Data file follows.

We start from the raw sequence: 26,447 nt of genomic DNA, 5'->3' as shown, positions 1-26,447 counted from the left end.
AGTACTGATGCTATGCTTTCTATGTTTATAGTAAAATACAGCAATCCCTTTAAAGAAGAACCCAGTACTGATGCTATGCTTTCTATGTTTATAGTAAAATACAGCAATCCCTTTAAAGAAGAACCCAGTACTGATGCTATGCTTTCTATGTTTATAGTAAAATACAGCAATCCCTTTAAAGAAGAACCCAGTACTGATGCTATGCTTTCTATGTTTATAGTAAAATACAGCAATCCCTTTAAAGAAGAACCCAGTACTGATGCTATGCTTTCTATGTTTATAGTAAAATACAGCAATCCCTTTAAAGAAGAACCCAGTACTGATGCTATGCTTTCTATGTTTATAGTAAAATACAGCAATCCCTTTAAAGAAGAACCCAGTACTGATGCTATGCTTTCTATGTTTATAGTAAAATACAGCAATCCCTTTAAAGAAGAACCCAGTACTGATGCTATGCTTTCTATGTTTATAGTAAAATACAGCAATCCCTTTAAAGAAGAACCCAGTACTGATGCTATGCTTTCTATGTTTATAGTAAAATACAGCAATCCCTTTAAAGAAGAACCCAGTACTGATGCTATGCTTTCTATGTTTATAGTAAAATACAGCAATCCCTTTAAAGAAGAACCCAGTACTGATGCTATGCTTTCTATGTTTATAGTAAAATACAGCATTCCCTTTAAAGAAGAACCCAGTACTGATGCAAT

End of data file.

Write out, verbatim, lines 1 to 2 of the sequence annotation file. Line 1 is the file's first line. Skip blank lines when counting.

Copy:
We start from the raw sequence: 26,447 nt of genomic DNA, 5'->3' as shown, positions 1-26,447 counted from the left end.
AGTACTGATGCTATGCTTTCTATGTTTATAGTAAAATACAGCAATCCCTTTAAAGAAGAACCCAGTACTGATGCTATGCTTTCTATGTTTATAGTAAAATACAGCAATCCCTTTAAAGAAGAACCCAGTACTGATGCTATGCTTTCTATGTTTATAGTAAAATACAGCAATCCCTTTAAAGAAGAACCCAGTACTGATGCTATGCTTTCTATGTTTATAGTAAAATACAGCAATCCCTTTAAAGAAGAACCCAGTACTGATGCTATGCTTTCTATGTTTATAGTAAAATACAGCAATCCCTTTAAAGAAGAACCCAGTACTGATGCTATGCTTTCTATGTTTATAGTAAAATACAGCAATCCCTTTAAAGAAGAACCCAGTACTGATGCTATGCTTTCTATGTTTATAGTAAAATACAGCAATCCCTTTAAAGAAGAACCCAGTACTGATGCTATGCTTTCTATGTTTATAGTAAAATACAGCAATCCCTTTAAAGAAGAACCCAGTACTGATGCTATGCTTTCTATGTTTATAGTAAAATACAGCAATCCCTTTAAAGAAGAACCCAGTACTGATGCTATGCTTTCTATGTTTATAGTAAAATACAGCAATCCCTTTAAAGAAGAACCCAGTACTGATGCTATGCTTTCTATGTTTATAGTAAAATACAGCATTCCCTTTAAAGAAGAACCCAGTACTGATGCAAT